Suicide Bomber Kills 13 at Iraqi Police Post

By Megan Greenwell
Washington Post Staff Writer
Friday, August 3, 2007

BAGHDAD, Aug. 2 -- A suicide car bomber drove into a police station north of Baghdad on Thursday and detonated his explosives, killing 13 people, police said.

The attack in Hibhib, just north of Baghdad in Diyala province, took place as police recruits were lined up outside the station, according to Diyala police Lt. Muhammad Hakman. Hakman said police arrested a man acting suspiciously near the station just before the bomb detonated. The man is suspected to have aided the bomber, he said.

Hibhib, a small town with a largely Sunni population, is where Abu Musab al-Zarqawi, leader of the insurgent group al-Qaeda in Iraq, was killed by an American airstrike last year, and Hakman said he believes Thursday's attack was the work of that group. The number of insurgents in the town linked to al-Qaeda in Iraq has risen recently as military operations in Baqubah, Baghdad and western Anbar province pushed them out of those areas, Hakman said.

News of the attack came shortly after the U.S. military announced that the Iraqi army had killed a man in the northern city of Mosul on Thursday who was suspected of leading al-Qaeda in Iraq there.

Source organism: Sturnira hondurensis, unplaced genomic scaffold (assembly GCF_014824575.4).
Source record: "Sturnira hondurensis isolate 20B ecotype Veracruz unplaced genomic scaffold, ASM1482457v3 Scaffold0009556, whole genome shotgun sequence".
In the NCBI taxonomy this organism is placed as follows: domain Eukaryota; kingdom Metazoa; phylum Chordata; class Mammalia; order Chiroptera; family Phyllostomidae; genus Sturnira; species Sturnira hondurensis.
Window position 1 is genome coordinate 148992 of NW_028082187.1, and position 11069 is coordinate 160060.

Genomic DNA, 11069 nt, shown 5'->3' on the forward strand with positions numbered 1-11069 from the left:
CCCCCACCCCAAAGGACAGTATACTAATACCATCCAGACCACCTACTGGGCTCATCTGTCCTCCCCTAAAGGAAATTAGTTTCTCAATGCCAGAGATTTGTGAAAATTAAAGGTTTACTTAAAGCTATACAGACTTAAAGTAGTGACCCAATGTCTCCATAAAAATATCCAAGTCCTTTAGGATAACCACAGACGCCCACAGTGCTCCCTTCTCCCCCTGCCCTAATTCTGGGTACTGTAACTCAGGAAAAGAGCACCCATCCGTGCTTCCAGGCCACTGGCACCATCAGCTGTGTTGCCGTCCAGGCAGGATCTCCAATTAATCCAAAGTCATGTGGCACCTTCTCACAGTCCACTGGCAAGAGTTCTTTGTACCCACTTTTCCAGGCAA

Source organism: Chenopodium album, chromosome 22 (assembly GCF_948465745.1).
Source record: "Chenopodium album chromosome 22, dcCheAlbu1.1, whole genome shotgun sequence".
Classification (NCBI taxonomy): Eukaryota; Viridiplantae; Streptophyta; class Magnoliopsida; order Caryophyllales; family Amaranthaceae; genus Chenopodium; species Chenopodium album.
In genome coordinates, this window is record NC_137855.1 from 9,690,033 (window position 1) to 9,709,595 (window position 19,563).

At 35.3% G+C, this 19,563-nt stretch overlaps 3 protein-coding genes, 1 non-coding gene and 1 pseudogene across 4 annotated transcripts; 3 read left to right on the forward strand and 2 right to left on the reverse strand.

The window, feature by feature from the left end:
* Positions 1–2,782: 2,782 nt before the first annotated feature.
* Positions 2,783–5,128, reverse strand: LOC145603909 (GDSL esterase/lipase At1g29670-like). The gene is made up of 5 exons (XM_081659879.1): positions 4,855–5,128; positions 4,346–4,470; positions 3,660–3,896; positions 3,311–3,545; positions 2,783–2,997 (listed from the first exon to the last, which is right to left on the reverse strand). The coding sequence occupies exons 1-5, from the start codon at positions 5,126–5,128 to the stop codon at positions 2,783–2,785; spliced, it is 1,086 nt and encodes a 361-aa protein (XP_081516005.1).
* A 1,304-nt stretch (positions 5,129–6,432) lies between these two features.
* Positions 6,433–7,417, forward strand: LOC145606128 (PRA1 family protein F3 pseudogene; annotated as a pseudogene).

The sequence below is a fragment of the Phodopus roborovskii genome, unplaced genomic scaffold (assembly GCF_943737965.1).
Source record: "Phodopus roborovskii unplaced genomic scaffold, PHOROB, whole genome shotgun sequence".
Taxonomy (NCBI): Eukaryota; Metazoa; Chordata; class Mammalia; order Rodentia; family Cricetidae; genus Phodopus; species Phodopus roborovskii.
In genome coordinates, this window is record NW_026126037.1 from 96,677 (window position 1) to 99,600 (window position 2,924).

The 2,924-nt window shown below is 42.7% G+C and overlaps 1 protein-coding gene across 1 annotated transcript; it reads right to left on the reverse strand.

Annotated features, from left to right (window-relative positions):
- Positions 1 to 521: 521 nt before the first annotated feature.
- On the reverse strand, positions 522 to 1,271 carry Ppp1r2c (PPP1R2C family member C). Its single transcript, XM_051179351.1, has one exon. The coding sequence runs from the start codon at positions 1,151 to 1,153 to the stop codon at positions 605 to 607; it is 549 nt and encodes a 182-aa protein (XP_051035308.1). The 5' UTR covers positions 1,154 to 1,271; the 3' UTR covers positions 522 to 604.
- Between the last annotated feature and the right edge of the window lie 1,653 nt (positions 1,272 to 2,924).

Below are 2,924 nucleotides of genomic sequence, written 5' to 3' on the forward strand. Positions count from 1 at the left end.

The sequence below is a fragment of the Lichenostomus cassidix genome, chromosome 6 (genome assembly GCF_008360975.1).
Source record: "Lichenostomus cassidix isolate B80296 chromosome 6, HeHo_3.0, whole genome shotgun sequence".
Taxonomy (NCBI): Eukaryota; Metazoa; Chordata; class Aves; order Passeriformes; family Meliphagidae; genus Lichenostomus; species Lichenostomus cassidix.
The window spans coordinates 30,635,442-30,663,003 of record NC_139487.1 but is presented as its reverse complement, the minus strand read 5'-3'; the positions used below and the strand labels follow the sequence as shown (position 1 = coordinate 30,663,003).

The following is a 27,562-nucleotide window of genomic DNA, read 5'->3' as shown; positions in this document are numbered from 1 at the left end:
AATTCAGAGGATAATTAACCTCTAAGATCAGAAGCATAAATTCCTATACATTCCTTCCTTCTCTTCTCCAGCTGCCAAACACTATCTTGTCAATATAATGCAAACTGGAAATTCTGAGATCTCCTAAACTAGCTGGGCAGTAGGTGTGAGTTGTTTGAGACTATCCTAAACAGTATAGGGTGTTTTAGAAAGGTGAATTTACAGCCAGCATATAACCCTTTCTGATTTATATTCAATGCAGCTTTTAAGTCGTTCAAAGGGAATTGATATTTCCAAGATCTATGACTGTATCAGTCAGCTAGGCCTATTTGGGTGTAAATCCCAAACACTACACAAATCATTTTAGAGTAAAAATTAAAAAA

The military said an Iraqi army convoy had spotted the man, identified only as Safi, as he rode in a pickup truck. Soldiers attempted to pull the vehicle over. The man's bodyguards opened fire on the soldiers, who shot back, killing the bodyguards and Safi.

On Thursday night, police said, mortar shells hit the Baghdad offices of the Iraqi Accordance Front, the country's largest Sunni political group. The attack came a day after the group announced it would withdraw five of its six ministers from the government in protest against Prime Minister Nouri al-Maliki's policies. In a public statement Thursday, Maliki formally asked the Accordance Front to reconsider its decision.

Meanwhile, police in the northern city of Kirkuk announced that they had found a young boy crying next to the corpses of his five adult brothers. The five were apparently killed in sectarian violence after they and the boy were abducted Wednesday as they drove south out of the city, police said.

News that a child had apparently been present during the killings created nationwide outrage. Newscasters on Arabic-language television stations spoke at length about the incident, and several prominent politicians and religious leaders condemned the kidnappers.

The U.S. military said two U.S. troops were killed Tuesday in Baghdad by indirect fire, a term that usually means a rocket or mortar attack. The announcement raises the number of U.S. troops killed in July to 80, one fewer than in March. U.S. death tolls exceeded 100 in April, May and June.

Special correspondent Naseer Nouri contributed to this report.

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